Patients with limited cardiopulmonary reserve are at risk of mortality and morbidity after major surgery. Augmentation of oxygen delivery index (DO2I) with i.v. fluids and inotropes (goal-directed therapy, GDT) has been shown to reduce postoperative mortality and morbidity in high-risk patients. Concerns regarding cardiac complications associated with fluid challenges and inotropes may prevent clinicians from performing GDT in patients who need it most. We hypothesized that GDT is not associated with an increased risk of cardiac complications in high-risk, non-cardiac surgical patients. We performed a systematic search of Medline, Embase, and CENTRAL databases for randomized controlled trials (RCTs) of GDT in high-risk surgical patients. Studies including cardiac surgery, trauma, and paediatric surgery were excluded. We reviewed the rates of all cardiac complications, arrhythmias, myocardial ischaemia, and acute pulmonary oedema. Meta-analyses were performed using RevMan software. Data are presented as odds ratios (ORs), [95 confidence intervals (CIs)], and P-values. Twenty-two RCTs including 2129 patients reported cardiac complications. GDT was associated with a reduction in total cardiovascular (CVS) complications [OR0.54, (0.380.76), P0.0005] and arrhythmias [OR0.54, (0.350.85), P0.007]. GDT was not associated with an increase in acute pulmonary oedema [OR0.69, (0.431.10), P0.12] or myocardial ischaemia [OR0.70, (0.381.28), P0.25]. Subgroup analysis revealed the benefit is most pronounced in patients receiving fluid and inotrope therapy to achieve a supranormal DO2I, with the use of minimally invasive cardiac output monitors. Treatment of high-risk surgical patients GDT is not associated with an increased risk of cardiac complications; GDT with fluids and inotropes to optimize DO2I during early GDT reduces postoperative CVS complications.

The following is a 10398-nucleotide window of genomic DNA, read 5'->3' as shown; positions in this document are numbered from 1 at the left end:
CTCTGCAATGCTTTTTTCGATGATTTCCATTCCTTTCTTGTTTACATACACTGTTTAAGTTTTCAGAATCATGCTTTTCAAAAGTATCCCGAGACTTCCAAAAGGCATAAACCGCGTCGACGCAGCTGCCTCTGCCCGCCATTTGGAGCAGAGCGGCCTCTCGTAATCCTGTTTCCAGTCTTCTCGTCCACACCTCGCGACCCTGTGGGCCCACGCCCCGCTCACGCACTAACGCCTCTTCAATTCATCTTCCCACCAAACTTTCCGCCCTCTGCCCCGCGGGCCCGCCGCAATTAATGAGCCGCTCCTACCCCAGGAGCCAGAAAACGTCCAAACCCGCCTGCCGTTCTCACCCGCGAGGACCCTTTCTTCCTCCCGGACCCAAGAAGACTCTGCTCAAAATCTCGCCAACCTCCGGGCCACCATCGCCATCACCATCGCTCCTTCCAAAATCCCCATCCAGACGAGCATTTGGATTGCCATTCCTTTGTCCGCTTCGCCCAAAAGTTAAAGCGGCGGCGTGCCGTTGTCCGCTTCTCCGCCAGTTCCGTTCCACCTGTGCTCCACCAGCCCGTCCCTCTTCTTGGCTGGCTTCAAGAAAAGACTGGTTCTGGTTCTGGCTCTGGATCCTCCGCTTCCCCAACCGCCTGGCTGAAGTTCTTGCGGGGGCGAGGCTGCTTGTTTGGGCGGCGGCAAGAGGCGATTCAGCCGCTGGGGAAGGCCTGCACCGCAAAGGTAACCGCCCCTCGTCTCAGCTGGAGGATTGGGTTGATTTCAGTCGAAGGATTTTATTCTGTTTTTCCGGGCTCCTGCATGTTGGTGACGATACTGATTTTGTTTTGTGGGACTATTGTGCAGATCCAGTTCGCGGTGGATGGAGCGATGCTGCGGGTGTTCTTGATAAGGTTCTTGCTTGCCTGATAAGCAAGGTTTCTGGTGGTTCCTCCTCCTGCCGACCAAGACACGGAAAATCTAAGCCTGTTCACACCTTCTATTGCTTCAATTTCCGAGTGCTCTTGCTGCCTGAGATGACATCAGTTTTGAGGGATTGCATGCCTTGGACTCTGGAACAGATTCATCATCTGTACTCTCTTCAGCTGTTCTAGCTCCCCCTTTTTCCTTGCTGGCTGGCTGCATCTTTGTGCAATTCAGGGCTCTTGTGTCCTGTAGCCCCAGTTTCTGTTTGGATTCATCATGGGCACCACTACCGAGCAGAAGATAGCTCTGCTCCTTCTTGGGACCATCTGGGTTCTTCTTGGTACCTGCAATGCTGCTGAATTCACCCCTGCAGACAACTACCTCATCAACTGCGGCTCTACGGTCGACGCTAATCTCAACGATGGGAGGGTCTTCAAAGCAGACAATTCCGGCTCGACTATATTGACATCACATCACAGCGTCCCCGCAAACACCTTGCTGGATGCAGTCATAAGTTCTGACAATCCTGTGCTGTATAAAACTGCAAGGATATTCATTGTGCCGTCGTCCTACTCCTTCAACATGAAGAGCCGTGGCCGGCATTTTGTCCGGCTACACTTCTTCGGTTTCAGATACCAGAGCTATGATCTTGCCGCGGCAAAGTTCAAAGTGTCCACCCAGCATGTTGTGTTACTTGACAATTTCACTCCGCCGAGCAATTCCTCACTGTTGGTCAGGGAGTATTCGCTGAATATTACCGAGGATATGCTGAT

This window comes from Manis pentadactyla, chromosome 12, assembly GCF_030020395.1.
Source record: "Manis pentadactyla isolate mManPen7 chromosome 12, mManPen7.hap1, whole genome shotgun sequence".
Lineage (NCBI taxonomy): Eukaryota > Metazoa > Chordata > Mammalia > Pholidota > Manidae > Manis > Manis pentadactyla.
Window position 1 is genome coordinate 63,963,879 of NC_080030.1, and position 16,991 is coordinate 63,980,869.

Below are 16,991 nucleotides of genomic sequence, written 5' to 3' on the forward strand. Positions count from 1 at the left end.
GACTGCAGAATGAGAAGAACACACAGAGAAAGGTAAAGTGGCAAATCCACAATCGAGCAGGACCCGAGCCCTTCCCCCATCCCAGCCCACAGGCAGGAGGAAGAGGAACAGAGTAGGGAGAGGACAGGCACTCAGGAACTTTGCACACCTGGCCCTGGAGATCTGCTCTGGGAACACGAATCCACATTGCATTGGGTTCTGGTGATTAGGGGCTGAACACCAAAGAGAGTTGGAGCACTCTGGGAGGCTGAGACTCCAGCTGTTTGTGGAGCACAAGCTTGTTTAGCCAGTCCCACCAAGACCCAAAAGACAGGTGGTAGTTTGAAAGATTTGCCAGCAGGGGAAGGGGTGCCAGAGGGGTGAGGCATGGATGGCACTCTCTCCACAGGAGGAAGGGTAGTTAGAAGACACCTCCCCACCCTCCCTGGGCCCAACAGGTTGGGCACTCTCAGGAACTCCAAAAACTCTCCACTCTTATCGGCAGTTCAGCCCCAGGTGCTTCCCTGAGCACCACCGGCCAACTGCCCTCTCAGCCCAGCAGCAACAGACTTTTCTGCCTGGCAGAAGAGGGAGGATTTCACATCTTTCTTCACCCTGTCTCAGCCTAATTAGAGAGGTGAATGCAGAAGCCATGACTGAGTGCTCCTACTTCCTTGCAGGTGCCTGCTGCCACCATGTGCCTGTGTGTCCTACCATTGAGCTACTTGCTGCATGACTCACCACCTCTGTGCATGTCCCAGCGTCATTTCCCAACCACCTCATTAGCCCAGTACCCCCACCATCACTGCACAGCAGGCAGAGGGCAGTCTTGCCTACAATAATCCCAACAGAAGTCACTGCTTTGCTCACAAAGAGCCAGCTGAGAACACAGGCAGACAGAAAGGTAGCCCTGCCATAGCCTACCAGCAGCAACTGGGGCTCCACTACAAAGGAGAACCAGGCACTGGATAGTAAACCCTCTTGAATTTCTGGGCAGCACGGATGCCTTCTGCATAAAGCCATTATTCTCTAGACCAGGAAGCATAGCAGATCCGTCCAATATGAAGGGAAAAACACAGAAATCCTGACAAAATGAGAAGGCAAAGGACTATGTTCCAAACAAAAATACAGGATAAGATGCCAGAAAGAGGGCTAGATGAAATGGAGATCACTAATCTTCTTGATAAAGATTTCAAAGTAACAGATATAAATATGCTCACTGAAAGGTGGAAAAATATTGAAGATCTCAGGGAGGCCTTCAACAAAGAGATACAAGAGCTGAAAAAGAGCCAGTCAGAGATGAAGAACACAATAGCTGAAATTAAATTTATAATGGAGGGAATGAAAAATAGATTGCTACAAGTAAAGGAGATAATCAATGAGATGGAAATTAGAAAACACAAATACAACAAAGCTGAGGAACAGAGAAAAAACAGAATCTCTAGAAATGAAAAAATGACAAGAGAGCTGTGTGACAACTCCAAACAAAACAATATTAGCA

Cardiac complications associated with goal-directed therapy in high-risk surgical patients: a meta-analysis

Cecconi M
2014

Abstract

Patients with limited cardiopulmonary reserve are at risk of mortality and morbidity after major surgery. Augmentation of oxygen delivery index (DO2I) with i.v. fluids and inotropes (goal-directed therapy, GDT) has been shown to reduce postoperative mortality and morbidity in high-risk patients. Concerns regarding cardiac complications associated with fluid challenges and inotropes may prevent clinicians from performing GDT in patients who need it most. We hypothesized that GDT is not associated with an increased risk of cardiac complications in high-risk, non-cardiac surgical patients. We performed a systematic search of Medline, Embase, and CENTRAL databases for randomized controlled trials (RCTs) of GDT in high-risk surgical patients. Studies including cardiac surgery, trauma, and paediatric surgery were excluded. We reviewed the rates of all cardiac complications, arrhythmias, myocardial ischaemia, and acute pulmonary oedema. Meta-analyses were performed using RevMan software. Data are presented as odds ratios (ORs), [95 confidence intervals (CIs)], and P-values. Twenty-two RCTs including 2129 patients reported cardiac complications. GDT was associated with a reduction in total cardiovascular (CVS) complications [OR0.54, (0.380.76), P0.0005] and arrhythmias [OR0.54, (0.350.85), P0.007]. GDT was not associated with an increase in acute pulmonary oedema [OR0.69, (0.431.10), P0.12] or myocardial ischaemia [OR0.70, (0.381.28), P0.25]. Subgroup analysis revealed the benefit is most pronounced in patients receiving fluid and inotrope therapy to achieve a supranormal DO2I, with the use of minimally invasive cardiac output monitors. Treatment of high-risk surgical patients GDT is not associated with an increased risk of cardiac complications; GDT with fluids and inotropes to optimize DO2I during early GDT reduces postoperative CVS complications.
File in questo prodotto:
Non ci sono file associati a questo prodotto.

I documenti in IRIS sono protetti da copyright e tutti i diritti sono riservati, salvo diversa indicazione.

Utilizza questo identificativo per citare o creare un link a questo documento: https://hdl.handle.net/11699/4084
Citazioni
  • ???jsp.display-item.citation.pmc??? ND
  • Scopus 97
  • ???jsp.display-item.citation.isi??? 78
social impact